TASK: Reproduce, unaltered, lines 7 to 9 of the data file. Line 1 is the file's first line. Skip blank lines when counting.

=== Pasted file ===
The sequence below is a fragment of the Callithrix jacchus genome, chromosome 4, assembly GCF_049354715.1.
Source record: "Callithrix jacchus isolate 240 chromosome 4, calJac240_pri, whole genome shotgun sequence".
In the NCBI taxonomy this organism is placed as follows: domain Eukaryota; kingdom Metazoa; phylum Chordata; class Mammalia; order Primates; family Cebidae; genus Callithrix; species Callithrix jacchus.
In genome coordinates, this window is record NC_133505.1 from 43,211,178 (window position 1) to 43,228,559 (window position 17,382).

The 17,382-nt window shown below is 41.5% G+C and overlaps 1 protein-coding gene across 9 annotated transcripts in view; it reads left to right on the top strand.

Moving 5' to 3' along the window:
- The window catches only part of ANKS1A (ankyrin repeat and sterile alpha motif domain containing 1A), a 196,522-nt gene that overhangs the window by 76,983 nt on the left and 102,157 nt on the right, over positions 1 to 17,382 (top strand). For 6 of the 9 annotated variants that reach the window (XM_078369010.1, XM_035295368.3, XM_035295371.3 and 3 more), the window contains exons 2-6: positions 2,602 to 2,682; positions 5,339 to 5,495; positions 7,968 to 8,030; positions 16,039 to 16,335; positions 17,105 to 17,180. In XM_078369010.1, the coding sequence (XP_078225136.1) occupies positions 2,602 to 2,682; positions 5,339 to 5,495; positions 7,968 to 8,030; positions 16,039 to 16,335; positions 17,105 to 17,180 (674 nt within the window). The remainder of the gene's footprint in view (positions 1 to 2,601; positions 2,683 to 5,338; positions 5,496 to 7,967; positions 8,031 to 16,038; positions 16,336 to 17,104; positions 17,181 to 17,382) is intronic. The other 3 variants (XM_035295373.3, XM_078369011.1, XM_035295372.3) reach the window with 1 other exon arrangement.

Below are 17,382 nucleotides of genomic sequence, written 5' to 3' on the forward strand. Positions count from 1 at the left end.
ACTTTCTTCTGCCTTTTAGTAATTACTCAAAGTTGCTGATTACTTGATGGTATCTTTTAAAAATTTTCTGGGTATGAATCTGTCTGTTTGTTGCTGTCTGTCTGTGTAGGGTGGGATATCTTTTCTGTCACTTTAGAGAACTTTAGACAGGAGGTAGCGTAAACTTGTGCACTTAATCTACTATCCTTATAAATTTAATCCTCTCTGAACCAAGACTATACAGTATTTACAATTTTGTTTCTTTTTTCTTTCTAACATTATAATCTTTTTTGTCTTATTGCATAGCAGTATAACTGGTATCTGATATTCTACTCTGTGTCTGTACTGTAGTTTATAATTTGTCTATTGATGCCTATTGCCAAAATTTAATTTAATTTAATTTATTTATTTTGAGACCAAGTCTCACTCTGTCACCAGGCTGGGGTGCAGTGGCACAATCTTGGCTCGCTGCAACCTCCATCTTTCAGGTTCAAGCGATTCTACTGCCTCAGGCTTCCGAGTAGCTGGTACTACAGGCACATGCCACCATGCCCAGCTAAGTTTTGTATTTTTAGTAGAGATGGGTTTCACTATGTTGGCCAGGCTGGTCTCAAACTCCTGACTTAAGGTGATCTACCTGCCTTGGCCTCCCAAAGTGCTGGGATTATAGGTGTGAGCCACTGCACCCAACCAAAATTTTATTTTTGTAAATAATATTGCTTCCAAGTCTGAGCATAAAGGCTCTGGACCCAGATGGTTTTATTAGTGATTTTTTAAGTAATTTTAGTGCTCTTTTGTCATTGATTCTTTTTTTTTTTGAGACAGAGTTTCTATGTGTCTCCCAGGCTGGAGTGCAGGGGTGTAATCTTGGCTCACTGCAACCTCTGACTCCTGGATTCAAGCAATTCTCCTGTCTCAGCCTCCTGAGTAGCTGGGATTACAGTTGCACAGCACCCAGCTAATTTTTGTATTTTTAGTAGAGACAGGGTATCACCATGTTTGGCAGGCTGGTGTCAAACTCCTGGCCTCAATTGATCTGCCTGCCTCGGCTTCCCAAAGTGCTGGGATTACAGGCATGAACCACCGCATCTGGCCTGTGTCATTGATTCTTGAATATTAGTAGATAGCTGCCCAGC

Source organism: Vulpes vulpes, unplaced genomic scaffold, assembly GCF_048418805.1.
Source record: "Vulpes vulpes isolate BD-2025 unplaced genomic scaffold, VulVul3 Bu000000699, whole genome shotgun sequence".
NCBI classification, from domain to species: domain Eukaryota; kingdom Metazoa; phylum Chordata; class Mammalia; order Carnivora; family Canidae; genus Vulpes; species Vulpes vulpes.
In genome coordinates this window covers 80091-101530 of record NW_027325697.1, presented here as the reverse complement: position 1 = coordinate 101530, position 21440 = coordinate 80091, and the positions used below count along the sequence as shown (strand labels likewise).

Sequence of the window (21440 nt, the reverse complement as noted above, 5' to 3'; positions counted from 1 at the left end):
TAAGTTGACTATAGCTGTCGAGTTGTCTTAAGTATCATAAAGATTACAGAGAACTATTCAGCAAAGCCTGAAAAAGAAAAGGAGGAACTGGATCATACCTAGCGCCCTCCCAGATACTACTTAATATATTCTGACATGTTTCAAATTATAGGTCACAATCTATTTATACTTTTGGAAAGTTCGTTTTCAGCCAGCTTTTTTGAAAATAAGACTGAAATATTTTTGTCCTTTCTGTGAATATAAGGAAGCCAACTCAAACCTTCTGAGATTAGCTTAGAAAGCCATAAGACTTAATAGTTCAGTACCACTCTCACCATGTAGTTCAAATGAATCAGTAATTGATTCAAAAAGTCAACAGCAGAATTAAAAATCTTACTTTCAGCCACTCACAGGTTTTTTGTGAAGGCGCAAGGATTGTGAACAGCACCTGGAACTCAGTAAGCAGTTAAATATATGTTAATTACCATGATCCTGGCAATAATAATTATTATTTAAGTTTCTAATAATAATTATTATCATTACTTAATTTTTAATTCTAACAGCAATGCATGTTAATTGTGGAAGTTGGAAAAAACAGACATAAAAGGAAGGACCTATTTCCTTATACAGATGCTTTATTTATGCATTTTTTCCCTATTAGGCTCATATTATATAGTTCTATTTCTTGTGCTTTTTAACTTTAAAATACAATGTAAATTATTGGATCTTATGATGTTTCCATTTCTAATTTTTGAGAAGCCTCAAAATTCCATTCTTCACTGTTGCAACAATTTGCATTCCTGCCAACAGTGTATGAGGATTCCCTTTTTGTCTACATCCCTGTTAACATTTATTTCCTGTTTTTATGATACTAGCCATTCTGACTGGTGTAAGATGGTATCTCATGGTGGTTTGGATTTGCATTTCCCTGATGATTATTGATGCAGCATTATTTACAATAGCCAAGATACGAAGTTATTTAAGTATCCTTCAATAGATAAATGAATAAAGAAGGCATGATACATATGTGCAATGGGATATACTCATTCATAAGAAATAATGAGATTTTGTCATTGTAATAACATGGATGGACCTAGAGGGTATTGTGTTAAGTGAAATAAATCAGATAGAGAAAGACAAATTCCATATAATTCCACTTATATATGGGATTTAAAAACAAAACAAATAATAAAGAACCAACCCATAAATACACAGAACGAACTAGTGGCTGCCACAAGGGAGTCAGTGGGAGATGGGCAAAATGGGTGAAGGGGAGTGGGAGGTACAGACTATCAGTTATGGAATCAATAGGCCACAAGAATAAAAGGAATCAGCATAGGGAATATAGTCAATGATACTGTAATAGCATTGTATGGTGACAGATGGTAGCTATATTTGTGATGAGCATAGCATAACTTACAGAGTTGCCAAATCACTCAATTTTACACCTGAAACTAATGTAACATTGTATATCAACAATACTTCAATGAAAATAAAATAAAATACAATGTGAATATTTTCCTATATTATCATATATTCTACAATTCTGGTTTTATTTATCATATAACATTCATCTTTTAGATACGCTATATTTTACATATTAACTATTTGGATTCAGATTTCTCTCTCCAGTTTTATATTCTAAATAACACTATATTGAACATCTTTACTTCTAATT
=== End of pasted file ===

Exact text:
- The window catches only part of ANKS1A (ankyrin repeat and sterile alpha motif domain containing 1A), a 196,522-nt gene that overhangs the window by 76,983 nt on the left and 102,157 nt on the right, over positions 1 to 17,382 (top strand). For 6 of the 9 annotated variants that reach the window (XM_078369010.1, XM_035295368.3, XM_035295371.3 and 3 more), the window contains exons 2-6: positions 2,602 to 2,682; positions 5,339 to 5,495; positions 7,968 to 8,030; positions 16,039 to 16,335; positions 17,105 to 17,180. In XM_078369010.1, the coding sequence (XP_078225136.1) occupies positions 2,602 to 2,682; positions 5,339 to 5,495; positions 7,968 to 8,030; positions 16,039 to 16,335; positions 17,105 to 17,180 (674 nt within the window). The remainder of the gene's footprint in view (positions 1 to 2,601; positions 2,683 to 5,338; positions 5,496 to 7,967; positions 8,031 to 16,038; positions 16,336 to 17,104; positions 17,181 to 17,382) is intronic. The other 3 variants (XM_035295373.3, XM_078369011.1, XM_035295372.3) reach the window with 1 other exon arrangement.

Below are 17,382 nucleotides of genomic sequence, written 5' to 3' on the forward strand. Positions count from 1 at the left end.
ACTTTCTTCTGCCTTTTAGTAATTACTCAAAGTTGCTGATTACTTGATGGTATCTTTTAAAAATTTTCTGGGTATGAATCTGTCTGTTTGTTGCTGTCTGTCTGTGTAGGGTGGGATATCTTTTCTGTCACTTTAGAGAACTTTAGACAGGAGGTAGCGTAAACTTGTGCACTTAATCTACTATCCTTATAAATTTAATCCTCTCTGAACCAAGACTATACAGTATTTACAATTTTGTTTCTTTTTTCTTTCTAACATTATAATCTTTTTTGTCTTATTGCATAGCAGTATAACTGGTATCTGATATTCTACTCTGTGTCTGTACTGTAGTTTATAATTTGTCTATTGATGCCTATTGCCAAAATTTAATTTAATTTAATTTATTTATTTTGAGACCAAGTCTCACTCTGTCACCAGGCTGGGGTGCAGTGGCACAATCTTGGCTCGCTGCAACCTCCATCTTTCAGGTTCAAGCGATTCTACTGCCTCAGGCTTCCGAGTAGCTGGTACTACAGGCACATGCCACCATGCCCAGCTAAGTTTTGTATTTTTAGTAGAGATGGGTTTCACTATGTTGGCCAGGCTGGTCTCAAACTCCTGACTTAAGGTGATCTACCTGCCTTGGCCTCCCAAAGTGCTGGGATTATAGGTGTGAGCCACTGCACCCAACCAAAATTTTATTTTTGTAAATAATATTGCTTCCAAGTCTGAGCATAAAGGCTCTGGACCCAGATGGTTTTATTAGTGATTTTTTAAGTAATTTTAGTGCTCTTTTGTCATTGATTCTTTTTTTTTTTGAGACAGAGTTTCTATGTGTCTCCCAGGCTGGAGTGCAGGGGTGTAATCTTGGCTCACTGCAACCTCTGACTCCTGGATTCAAGCAATTCTCCTGTCTCAGCCTCCTGAGTAGCTGGGATTACAGTTGCACAGCACCCAGCTAATTTTTGTATTTTTAGTAGAGACAGGGTATCACCATGTTTGGCAGGCTGGTGTCAAACTCCTGGCCTCAATTGATCTGCCTGCCTCGGCTTCCCAAAGTGCTGGGATTACAGGCATGAACCACCGCATCTGGCCTGTGTCATTGATTCTTGAATATTAGTAGATAGCTGCCCAGC